- The Washington Times - Wednesday, March 22, 2006

A broad spectrum of dance sweeps into town this weekend, with something for everyone. From breathless young wannabe ballerinas dressed up to see “Swan Lake” to city types attracted to the gritty, street-smart moves of Urban Bush Women to folks who hanker to kick back and watch a group celebrate bluegrass, all have choices aplenty.

It’s also a good weekend to try something new, for many of the groups seldom perform — or have never performed — in the D.C. area.

Here from Charlotte, N.C., is North Carolina Dance Theatre, making its local debut Sunday evening at Strathmore Music Center with “Under Southern Skies.” The program obviously celebrates the South. One work is set to a recording by John Coltrane, while two others have the added fillip of live music performed onstage by two Asheville-based groups. Artistic director Jean-Pierre Bonnefoux’s “I’m With You” is accompanied by folk singer Christine Kane, and his “Shindig” winds up the evening with the rollicking acoustic band Greasy Beans.

The North Carolina troupe is on a two-month tour that emphasizes its country roots, but it has another side we won’t see here that accounts for its dancers’ fine-tuned technique. Mr. Bonnefoux was a distinguished member of the New York City Ballet in the 1970s and, before that, a star of the Paris Opera Ballet. His wife, Patricia McBride, was a leading Balanchine ballerina and is an associate artistic director of the company. So the ensemble has honed its skills on distinguished works by George Balanchine, Jerome Robbins and Alvin Ailey.

Another company making its Washington debut is the Giovanni Luquini Performance Troupe from Florida, appearing at Dance Place Saturday and Sunday. Mr. Luquini, a Brazilian-born choreographer, crafts athletic multimedia works that are dramatic and forceful, drawing on the talents of dancers, actors and musicians.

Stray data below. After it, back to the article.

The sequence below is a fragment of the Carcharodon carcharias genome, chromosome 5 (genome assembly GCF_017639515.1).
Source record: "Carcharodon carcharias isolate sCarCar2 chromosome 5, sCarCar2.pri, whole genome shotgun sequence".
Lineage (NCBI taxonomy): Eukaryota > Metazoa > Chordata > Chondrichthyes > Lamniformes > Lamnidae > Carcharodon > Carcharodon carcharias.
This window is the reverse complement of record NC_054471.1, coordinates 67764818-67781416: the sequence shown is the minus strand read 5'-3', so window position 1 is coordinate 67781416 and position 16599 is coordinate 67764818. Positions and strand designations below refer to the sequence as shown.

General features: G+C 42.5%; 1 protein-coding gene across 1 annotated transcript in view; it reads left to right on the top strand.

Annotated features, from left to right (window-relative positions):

His engagement is typical of the fare offered weekly at Dance Place, which has introduced dozens of promising choreographers and performers who have gone on to impressive careers.

After that, Mr. Luquini will spend the next two weeks working with the local company CityDance at Strathmore. You can spend a busy — make that frantic — Sunday evening first listening to Mr. Bonnefoux giving a pre-performance talk at 5:30, then scooting over to CityDance’s Strathmore studios at 6 to watch the company’s open rehearsal for a European summer tour. (Call 202/347-3909 for additional details.) Reservations for the rehearsal are free but essential and entitle you to a 30 percent discount on the North Carolina Dance Theatre’s performance, which begins at 7.

The other two major groups on view this weekend already have a following from previous appearances here.

The Russian National Ballet, appearing at George Mason University’s Center for the Arts in “Sleeping Beauty” on Saturday and in “Swan Lake” on Sunday afternoon, is one of at least five dance organizations with “Russian” in their names that travel to this country for successful tours. The two ballets are inextricably linked to “Russian” in the public mind. Both works were born there and are set to scores by the country’s most famous composer, Peter Ilich Tchaikovsky. The staging is traditional, and the modest prices make it a further draw.

A stark contrast to the regal trapping and sense of hierarchy imbedded in these Russian classics is the gritty, often fierce performance of Urban Bush Women. The company has appeared here before, most recently as part of the Kennedy Center’s Masters of African American Choreography last spring. On that occasion, it presented “Walking With Pearl … African Diaries,” a stunning work based on the writing of the legendary dancer-anthropologist Pearl Primus and created by company founder Jawole Willa Jo Zollar.

The piece, spun from Miss Zollar’s interest in the African diaspora and the work of Miss Primus, makes evocative use of the sounds of nature in its score.

The performances tomorrow and Saturday at the Terrace Theater offer a second look at that eminently repeatable dance and couples it with a companion piece on Miss Primus and her experiences. “Dances With Pearl … Southern Diaries,” a brand-new work that will have its first showing in New York next month, depicts the life of sharecroppers, their work, struggles and religious fervor — an affirmation of the black experience that is at the heart of Urban Bush Women.

WHAT: North Carolina Dance Theatre at Strathmore Arts Center, the Giovanni Luquini Performance Troupe at Dance Place, the Russian National Ballet at George Mason University’s Center for the Arts, and the Urban Bush Women at the Kennedy Center’s Terrace Theater.

INFORMATION:Showtimes, programs and ticket prices vary and are available on each venue’s Web site — Strathmore Music Center (www.strathmore.org), Dance Place (www.danceplace.org), George Mason University’s Center for the Arts (www.gmu.edu/cfa) and the Kennedy Center’s Terrace Theater (www.kennedy-center.org).

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